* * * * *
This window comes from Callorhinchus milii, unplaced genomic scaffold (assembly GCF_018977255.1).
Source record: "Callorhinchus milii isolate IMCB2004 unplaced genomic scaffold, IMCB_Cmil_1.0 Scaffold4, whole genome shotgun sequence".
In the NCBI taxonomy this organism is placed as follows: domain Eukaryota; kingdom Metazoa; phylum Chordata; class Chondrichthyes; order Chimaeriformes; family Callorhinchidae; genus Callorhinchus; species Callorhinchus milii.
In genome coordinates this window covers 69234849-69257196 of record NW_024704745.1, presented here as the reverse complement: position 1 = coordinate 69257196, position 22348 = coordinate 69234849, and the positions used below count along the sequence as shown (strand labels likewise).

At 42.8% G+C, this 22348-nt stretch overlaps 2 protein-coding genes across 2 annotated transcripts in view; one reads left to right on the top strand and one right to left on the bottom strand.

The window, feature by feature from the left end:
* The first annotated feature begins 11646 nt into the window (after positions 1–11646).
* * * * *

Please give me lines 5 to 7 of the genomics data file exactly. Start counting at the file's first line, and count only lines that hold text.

At 42.8% G+C, this 22348-nt stretch overlaps 2 protein-coding genes across 2 annotated transcripts in view; one reads left to right on the top strand and one right to left on the bottom strand.

The window, feature by feature from the left end:
* The first annotated feature begins 11646 nt into the window (after positions 1–11646).